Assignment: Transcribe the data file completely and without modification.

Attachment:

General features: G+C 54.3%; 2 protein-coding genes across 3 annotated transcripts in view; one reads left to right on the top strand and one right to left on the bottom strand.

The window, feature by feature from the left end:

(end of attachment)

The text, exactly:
General features: G+C 54.3%; 2 protein-coding genes across 3 annotated transcripts in view; one reads left to right on the top strand and one right to left on the bottom strand.

The window, feature by feature from the left end: